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"In the 1980s the two media, television and computing, aided by lasers, became unified into a new medium, interactive videodisc. This article will describe the most ambitious project in this field up to the present, namely the two 'Domesday' videodiscs made by the British Broadcasting Corporation in the years 1984-1986. This project used the latest techniques in information retrieval and data storage to lay down, in electronic form, a portrait of British society in the 1980s. The scheme cost several million pounds and involved more than a million 'authors'. By examining from the inside how it was made, we can learn something about the potentials and limitations of a medium which, either in the form of videodisc or compact disc, is likely to be the most important technological development for visual anthropology of the next few years." (Macfarlane 1994: 384)

The BBC launched its Domesday videodiscs in 1986. The historian and anthropologist Alan Macfarlane became involved with the project as an academic adviser. His article, written not long afterwards, and first published in Visual Anthropology Review, tells us what went into the making of Domesday, and what information the users could hope to get out of it.

Even from the standpoint of 2002, and knowing of the strides technology has made since the 1980s, you can see that Domesday was an impressive achievement. Its antecedents included not only the medieval survey after which it was named, but also museums, encyclopaedias, TV documentaries, radio features such as the old Scrapbook series, and the Mass-Observation project of the 1930s and 1940s. Schools and other groups, representing 9000 patches of the UK, contributed essays, photographs, and surveys of land use and amenities. They were given the widest of briefs, precisely so that the final picture, or range of pictures, should be as varied as possible. The collection also included texts from newspapers, government reports, the publicity of small organizations, and specially-written articles by experts, and a vast quantity of statistical information.

Looking forward, Domesday ventured some innovations in what we should now call 'virtual reality'. "These 'surrogate walks', round a council flat, a stone cottage, Brecon town centre and a Scottish pine forest, are an experiment to simulate moving through an area in any direction. Thus it is hoped that a future historian might be able to prowl round a number of houses, occasionally going up very close to examine the contents of a drawer or the ornaments on a shelf." (Macfarlane 1994: 388)

Historians were not to be the only beneficiaries of the work. Macfarlane cites promotional literature that envisaged the discs being used by schools and colleges, libraries, commercial organizations, tourism and travel organizations, land and estate agents, courier and distribution services, local and national government offices, writers and journalists, film and television companies, and regional development agencies.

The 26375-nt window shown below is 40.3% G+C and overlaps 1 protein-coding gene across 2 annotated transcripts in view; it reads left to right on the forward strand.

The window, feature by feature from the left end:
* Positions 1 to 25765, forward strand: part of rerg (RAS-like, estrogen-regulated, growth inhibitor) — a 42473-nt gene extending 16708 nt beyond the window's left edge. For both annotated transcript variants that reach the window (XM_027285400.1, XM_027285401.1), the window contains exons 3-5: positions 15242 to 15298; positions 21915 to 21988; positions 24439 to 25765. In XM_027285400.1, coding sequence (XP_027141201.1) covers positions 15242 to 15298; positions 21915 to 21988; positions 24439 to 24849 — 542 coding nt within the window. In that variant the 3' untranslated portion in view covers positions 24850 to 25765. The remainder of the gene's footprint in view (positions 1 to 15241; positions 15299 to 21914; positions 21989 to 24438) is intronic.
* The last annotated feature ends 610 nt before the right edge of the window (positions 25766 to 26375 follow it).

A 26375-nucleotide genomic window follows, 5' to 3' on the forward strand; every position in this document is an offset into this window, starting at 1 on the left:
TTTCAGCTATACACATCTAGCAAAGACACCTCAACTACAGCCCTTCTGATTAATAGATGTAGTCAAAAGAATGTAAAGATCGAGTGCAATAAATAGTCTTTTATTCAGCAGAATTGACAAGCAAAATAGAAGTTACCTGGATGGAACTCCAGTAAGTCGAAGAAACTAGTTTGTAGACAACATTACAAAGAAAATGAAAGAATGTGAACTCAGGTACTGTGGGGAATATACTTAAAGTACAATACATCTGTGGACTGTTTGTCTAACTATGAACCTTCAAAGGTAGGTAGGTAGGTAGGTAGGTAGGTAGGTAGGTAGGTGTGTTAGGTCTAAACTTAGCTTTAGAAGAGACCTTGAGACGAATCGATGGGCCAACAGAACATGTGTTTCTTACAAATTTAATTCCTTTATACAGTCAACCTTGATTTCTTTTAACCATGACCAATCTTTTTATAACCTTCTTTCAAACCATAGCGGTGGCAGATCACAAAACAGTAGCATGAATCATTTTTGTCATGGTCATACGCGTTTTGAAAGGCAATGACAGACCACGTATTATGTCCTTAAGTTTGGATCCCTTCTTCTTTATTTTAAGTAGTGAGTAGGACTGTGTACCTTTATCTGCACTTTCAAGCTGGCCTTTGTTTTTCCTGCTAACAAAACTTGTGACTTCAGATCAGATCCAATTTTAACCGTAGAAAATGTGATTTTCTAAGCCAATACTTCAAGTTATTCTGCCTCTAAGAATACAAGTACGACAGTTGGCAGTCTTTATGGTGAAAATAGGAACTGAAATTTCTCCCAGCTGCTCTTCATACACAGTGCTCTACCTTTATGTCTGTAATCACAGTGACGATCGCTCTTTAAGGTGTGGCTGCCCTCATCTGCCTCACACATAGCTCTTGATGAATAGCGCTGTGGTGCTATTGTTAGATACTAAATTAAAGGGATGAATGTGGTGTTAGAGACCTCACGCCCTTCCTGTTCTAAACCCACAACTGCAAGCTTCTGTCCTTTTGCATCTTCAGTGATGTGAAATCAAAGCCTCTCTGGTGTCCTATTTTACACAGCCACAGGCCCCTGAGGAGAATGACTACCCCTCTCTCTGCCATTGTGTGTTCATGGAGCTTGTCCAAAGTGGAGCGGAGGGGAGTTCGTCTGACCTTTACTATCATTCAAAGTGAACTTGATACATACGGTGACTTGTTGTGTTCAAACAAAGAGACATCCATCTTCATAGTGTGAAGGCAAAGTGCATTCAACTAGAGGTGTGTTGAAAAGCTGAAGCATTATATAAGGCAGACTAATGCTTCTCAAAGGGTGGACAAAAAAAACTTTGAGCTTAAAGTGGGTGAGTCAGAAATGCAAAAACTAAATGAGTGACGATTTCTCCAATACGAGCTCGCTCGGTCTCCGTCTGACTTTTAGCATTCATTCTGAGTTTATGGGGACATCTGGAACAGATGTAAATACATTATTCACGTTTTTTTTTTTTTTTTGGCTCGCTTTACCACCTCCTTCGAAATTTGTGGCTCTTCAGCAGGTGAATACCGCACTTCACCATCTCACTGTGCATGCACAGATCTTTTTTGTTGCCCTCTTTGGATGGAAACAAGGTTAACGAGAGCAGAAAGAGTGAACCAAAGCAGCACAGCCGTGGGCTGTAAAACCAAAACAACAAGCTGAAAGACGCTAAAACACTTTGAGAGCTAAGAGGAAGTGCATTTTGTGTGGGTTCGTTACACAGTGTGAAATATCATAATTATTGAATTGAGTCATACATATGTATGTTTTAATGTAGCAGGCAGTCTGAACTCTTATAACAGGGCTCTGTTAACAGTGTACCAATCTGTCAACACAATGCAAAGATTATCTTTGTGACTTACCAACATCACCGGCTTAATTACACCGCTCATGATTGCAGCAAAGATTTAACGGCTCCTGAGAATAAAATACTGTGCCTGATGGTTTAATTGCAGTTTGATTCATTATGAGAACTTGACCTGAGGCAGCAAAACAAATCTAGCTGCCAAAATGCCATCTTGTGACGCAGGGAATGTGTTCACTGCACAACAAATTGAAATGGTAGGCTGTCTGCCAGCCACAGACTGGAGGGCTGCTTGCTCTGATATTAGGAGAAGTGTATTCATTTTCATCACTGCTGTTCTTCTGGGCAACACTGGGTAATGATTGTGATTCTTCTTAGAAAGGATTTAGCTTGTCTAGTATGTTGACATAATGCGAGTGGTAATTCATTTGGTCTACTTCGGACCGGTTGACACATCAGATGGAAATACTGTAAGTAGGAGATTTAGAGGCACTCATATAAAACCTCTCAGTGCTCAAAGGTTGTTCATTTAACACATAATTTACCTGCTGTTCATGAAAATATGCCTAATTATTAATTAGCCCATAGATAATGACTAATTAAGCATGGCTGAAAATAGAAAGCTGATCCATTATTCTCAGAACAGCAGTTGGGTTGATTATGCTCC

Note his wording, though. "It is hoped that a future historian might be able to prowl." Not "Future historians will prowl." Macfarlane's article isn't starry-eyed. The shadows appear in its opening paragraph and never go away. The problems he explores most fully are those to do with content: questions of copyright, bias, reliability, relevance. But the technical questions nag in the background, all the way through. Amongst other problems, Domesday would only run on special Domesday hardware.

No one is exactly sure when Domesday's technology became out of date. Ellis Weinberger, of Cambridge University Library, told me he remembered Domesday as definitely in the past tense when he joined the CEDARS (CURL Exemplars in Digital Archives) project in 1999. He reckons Domesday was probably doomed ten years earlier. The crunch, as he understands it, was an occasion in the late 1990s when the Science Museum wanted to include Domesday in an exhibition seminar. He reports that the Museum borrowed a copy of the discs and their hardware, but could not persuade Domesday to play.

From time to time, articles appear in Sunday newspapers, sneering at the short life of this electronic monument, so much less durable than the Domesday Book that it was meant to commemorate.

But when Ellis Weinberger talks of Domesday 1986, he does not sneer. He is involved with the CAMiLEON project, whose acronym expands as Creative Archiving at Michigan and Leeds: Emulating the Old on the New. CAMiLEON is funded by the National Science Foundation in the United States and by the Joint Information Systems Committee in the UK, and its concern is to bring old digital records back to life. Amongst its interests is Domesday. Other organizations share that interest: the BBC, for obvious reasons, and the Public Record Office. CAMiLEON hopes to have at least a demonstration version of Domesday available by the end of 2002.